Quantitative easing is a tool used by central banks, like our Reserve Bank, to encourage more investment in business growth and consumer household spending – with the aim being an overall boost to the economy. This is done by creating or ‘printing’ new money and using it to buy certain assets – usually government bonds. This has the effect of pushing long-term interest rates down, increasing the amount of available money available in the economy.
For Kiwi businesses, low interest rates mean their cost of borrowing is cheaper which encourages them to invest in things like research and development, more work vans or more staff.
For consumers and households, low interest rates mean lower mortgage payments resulting in more disposable cash, while lower returns from savings accounts results in less money being deposited in the banks. The combined effect encourages consumers and households to spend on everyday goods and services, which in turn promotes economic growth.
This is how the Reserve Bank plans to use quantitative easing to help the NZ economy recover from the Covid-19 lockdown.
This strategy of using quantitative easing to stimulate the economy has been used by quite a few countries in recent years, with the UK, United States, Europe and Japan all having used the tool to some extent since the Global Financial Crisis 2008.
Quantitative easing represents a change of direction for the Reserve Bank. In the past, whenever there has been a need to give the economy a booster shot (no pun intended), their typical response would be to drop the Official Cash Rate (OCR) to influence the short-term interest rates. However, since the Reserve Bank has recently cut the OCR to new record lows of 0.25%, there is not a lot of room to move further, so it has had to look to other solutions.
Quantitative easing also has a significant effect on other financial assets. In response to lower interest rates on government bonds, investors look to other investment opportunities to seek higher levels of returns. This means that alternative investments such as shares provide an appealing option.
The graph on the right shows the value of the NZX 50 index, the main measure of the NZ share market performance over the first half of 2020. Since the announcement of the quantitative easing program (the green line), the NZ stock market has bounced back by over 24% and almost back to where it was when the year started (although still slightly below the pre-Covid highs).
While this highlights the impact that quantitative easing can have, it’s also a timely reminder of the importance of having a suitable long-term investment goal and sticking to it, even when times are tough. I think we can all agree that 2020 has been one heck of a year (and we’re only just past halfway!) and some investors may have been tempted to sell their investments at the wrong time.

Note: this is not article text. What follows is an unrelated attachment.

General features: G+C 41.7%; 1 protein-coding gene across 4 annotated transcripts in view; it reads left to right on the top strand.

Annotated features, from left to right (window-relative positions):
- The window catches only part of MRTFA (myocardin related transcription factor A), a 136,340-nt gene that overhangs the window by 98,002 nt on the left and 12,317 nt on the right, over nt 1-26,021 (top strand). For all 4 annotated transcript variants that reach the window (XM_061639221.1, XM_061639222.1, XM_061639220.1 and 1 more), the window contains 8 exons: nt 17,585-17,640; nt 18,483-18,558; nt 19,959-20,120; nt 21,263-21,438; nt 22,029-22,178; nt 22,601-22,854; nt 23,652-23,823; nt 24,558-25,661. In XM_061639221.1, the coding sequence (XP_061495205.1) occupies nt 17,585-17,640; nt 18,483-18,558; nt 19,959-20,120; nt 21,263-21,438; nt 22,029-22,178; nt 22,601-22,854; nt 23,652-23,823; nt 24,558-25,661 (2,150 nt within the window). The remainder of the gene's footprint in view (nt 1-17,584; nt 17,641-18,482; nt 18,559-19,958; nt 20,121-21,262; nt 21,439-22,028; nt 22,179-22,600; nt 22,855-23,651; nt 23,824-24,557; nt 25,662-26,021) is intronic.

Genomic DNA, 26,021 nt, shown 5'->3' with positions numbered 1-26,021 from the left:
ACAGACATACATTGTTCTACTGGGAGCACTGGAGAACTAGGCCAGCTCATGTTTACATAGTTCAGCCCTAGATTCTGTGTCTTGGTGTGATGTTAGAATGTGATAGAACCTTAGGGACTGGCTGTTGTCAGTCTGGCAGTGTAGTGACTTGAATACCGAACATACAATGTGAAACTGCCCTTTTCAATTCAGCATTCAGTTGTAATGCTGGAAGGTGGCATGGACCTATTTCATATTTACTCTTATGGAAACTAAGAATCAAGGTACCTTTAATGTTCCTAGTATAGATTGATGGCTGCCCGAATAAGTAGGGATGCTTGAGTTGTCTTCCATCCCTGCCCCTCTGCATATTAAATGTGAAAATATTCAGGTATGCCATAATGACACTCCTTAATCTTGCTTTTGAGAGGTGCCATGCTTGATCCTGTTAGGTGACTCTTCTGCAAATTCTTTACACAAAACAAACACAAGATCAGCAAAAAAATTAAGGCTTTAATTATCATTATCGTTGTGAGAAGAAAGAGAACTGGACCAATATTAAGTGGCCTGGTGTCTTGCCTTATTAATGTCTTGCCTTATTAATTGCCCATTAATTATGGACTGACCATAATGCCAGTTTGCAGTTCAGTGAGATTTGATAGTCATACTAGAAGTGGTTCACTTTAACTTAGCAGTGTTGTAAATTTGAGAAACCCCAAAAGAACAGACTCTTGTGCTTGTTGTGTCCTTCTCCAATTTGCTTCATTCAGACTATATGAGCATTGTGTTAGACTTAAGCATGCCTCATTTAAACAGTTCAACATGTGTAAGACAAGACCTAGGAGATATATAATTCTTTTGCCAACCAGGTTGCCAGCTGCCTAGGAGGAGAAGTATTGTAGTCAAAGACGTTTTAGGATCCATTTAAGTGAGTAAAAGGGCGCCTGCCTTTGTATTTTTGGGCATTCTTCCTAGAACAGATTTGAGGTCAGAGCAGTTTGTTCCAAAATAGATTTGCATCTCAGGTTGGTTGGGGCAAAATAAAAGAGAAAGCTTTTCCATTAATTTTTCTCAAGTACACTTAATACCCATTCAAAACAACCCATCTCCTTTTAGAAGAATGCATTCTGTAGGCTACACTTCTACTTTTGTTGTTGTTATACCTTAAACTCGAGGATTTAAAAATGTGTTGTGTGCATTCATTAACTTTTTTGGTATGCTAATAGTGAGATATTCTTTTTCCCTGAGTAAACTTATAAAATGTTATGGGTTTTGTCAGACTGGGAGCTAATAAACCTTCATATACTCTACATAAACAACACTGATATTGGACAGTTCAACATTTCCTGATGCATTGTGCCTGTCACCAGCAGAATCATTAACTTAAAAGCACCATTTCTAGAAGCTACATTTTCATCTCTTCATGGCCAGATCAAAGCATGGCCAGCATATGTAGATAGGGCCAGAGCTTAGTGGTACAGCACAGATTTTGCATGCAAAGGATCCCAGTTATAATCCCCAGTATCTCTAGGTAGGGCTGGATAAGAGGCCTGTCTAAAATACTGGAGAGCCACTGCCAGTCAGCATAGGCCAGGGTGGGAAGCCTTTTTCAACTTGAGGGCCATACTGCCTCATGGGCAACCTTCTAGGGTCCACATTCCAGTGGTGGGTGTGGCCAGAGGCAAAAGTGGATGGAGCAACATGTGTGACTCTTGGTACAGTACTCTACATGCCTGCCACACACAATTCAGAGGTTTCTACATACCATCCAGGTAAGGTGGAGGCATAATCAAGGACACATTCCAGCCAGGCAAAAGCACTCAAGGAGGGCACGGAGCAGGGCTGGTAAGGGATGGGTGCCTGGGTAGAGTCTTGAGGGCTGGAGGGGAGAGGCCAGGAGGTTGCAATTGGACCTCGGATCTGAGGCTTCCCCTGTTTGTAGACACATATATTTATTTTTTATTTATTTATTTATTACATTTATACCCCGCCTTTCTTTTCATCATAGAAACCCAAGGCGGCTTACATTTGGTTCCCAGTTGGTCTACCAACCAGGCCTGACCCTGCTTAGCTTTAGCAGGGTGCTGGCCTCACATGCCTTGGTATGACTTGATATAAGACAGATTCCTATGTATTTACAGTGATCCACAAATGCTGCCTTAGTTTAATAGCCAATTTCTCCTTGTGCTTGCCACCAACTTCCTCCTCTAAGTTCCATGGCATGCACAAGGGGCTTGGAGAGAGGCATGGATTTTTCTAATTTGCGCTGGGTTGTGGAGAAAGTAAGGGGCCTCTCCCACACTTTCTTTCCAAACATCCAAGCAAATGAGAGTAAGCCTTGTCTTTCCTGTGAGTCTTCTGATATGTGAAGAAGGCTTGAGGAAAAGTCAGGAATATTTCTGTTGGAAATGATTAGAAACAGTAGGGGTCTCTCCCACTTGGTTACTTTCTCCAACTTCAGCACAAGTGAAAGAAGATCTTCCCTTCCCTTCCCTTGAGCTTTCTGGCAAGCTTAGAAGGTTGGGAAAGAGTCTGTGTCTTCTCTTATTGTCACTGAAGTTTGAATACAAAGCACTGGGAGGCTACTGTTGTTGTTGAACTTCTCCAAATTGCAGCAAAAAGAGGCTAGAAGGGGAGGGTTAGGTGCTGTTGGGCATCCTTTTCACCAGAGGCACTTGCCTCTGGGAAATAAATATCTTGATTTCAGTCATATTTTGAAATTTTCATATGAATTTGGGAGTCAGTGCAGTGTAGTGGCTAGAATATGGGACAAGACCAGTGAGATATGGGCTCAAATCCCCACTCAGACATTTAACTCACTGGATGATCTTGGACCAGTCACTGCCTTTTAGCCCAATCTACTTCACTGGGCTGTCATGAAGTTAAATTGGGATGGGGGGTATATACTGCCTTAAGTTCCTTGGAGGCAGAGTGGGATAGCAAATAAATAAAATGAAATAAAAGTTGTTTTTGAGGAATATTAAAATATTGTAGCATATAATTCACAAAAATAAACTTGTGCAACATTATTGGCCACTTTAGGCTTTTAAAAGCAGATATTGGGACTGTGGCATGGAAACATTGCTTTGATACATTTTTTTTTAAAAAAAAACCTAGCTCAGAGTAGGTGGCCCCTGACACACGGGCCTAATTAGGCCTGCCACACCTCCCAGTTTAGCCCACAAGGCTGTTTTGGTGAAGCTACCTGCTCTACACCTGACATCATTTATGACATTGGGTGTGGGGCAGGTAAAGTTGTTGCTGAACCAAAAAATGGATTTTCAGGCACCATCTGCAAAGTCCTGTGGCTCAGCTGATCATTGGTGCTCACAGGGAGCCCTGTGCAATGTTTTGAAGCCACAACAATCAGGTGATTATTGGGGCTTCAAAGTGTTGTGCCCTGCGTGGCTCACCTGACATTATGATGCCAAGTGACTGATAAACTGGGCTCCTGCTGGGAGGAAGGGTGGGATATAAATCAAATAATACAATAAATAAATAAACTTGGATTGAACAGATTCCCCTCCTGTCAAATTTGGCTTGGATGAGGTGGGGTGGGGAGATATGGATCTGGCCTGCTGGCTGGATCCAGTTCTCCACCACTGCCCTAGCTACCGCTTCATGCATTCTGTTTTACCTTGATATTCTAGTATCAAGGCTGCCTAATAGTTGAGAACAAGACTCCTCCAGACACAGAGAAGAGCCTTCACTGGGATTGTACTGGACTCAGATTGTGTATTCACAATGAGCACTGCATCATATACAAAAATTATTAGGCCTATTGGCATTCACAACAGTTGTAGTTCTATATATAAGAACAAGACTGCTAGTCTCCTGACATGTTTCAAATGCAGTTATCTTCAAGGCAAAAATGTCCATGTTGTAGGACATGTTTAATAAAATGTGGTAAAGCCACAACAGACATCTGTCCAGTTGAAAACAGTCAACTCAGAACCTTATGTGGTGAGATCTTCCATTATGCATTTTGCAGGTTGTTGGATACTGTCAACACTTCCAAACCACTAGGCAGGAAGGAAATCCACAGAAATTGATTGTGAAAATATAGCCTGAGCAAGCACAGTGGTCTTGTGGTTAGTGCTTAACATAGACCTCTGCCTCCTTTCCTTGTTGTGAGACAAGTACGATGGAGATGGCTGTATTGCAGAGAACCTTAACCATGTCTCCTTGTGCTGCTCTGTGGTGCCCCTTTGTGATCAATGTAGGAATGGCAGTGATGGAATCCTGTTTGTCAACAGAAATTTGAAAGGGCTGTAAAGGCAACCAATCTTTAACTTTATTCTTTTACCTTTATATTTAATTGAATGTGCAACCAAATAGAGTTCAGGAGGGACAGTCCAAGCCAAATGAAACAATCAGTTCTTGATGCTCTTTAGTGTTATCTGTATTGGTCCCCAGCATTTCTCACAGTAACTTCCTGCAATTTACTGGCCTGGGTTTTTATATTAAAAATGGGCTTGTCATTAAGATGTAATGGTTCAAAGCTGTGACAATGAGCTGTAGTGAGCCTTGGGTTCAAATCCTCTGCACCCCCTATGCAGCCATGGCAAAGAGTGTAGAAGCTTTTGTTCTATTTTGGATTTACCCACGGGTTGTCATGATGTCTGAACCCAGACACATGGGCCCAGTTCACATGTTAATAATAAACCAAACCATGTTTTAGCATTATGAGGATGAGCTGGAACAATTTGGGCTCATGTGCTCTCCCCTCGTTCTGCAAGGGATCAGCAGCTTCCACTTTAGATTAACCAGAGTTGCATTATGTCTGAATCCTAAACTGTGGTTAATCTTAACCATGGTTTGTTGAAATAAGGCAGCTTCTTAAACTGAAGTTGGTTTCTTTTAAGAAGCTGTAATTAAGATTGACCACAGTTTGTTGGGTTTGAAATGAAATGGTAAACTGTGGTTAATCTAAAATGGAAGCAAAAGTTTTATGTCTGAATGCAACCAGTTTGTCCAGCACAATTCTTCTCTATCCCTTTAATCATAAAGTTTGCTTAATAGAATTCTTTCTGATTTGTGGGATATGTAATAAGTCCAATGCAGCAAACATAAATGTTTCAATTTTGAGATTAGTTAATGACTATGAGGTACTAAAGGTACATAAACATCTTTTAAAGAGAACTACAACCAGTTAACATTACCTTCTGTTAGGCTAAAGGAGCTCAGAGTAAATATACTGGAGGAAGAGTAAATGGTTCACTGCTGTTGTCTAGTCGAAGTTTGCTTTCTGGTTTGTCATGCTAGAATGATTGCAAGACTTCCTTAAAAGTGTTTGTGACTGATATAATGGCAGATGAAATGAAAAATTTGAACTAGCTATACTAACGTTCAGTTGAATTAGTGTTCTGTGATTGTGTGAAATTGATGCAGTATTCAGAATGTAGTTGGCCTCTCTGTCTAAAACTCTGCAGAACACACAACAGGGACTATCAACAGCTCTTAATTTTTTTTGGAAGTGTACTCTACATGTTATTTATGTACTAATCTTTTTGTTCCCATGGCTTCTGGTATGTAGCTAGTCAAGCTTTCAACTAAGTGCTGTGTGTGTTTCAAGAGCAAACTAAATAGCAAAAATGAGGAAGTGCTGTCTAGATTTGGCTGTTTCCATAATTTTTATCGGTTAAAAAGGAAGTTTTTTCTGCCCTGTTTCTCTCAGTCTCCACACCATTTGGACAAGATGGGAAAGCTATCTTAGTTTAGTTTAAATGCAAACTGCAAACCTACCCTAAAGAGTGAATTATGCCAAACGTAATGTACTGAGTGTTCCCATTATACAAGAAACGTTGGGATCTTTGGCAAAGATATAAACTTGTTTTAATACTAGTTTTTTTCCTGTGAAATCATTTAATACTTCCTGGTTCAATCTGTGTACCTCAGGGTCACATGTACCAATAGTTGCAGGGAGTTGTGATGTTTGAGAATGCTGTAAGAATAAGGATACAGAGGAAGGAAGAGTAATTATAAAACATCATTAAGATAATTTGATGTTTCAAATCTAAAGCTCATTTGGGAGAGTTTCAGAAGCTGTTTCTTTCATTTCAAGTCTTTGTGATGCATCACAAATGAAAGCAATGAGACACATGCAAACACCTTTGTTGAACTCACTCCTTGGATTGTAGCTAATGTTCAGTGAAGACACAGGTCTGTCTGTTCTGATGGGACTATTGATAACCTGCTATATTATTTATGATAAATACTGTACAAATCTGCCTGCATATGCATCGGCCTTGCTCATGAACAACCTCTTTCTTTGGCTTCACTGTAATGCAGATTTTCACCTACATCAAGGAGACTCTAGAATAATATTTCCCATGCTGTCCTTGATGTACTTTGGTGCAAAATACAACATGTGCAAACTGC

We remind all our Booster members that KiwiSaver is a long-term game and the plan you have put in place with your financial adviser is purposefully constructed to ‘hold up’ relatively well during uncertain times and help you reach your financial goals.
Global share markets in June have continued to be as choppy as the Wellington Harbour in winter, while the rest of the world continues to grapple the Covid-19. While it looks like the bounce back from the March drop in the markets is continuing through June, we are far from being out of the woods yet with parts of the U.S. and Australia picking up in Covid-19 infection rates. Our team here at Booster remain focused on being adaptive during this fast-changing environment. We are pleased that our core diversified KiwiSaver funds have delivered moderate gains over the past 12 months, despite the recent volatility.
Booster’s NZ share market investments gained over 5% in June. Alongside the support that the Reserve Bank provided though ‘quantitative easing’, a large part of these returns was driven by Fisher & Paykel Healthcare which manufactures respiratory health care products and has seen massive demand in the wake of Covid-19.
Our active management strategy in our global shares investments also had a positive impact on global shares returns, in particular from the investments managed with California-based Fisher Investments. This included a wide range of large global companies that have done well throughout Covid-19, such as Chinese tech giant Tencent, Apple, Amazon, and Netherlands-based semiconductor manufacturer ASML.
“Booster KiwiSaver Scheme is managed and issued by Booster Investment Management Ltd. A copy of the Product Disclosure Statements are available at www.booster.co.nz. A disclosure statement is available from your financial adviser, on request and free of charge."